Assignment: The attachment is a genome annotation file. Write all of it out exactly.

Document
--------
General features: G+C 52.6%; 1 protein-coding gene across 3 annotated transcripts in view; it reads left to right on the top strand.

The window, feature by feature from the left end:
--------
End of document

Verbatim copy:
General features: G+C 52.6%; 1 protein-coding gene across 3 annotated transcripts in view; it reads left to right on the top strand.

The window, feature by feature from the left end: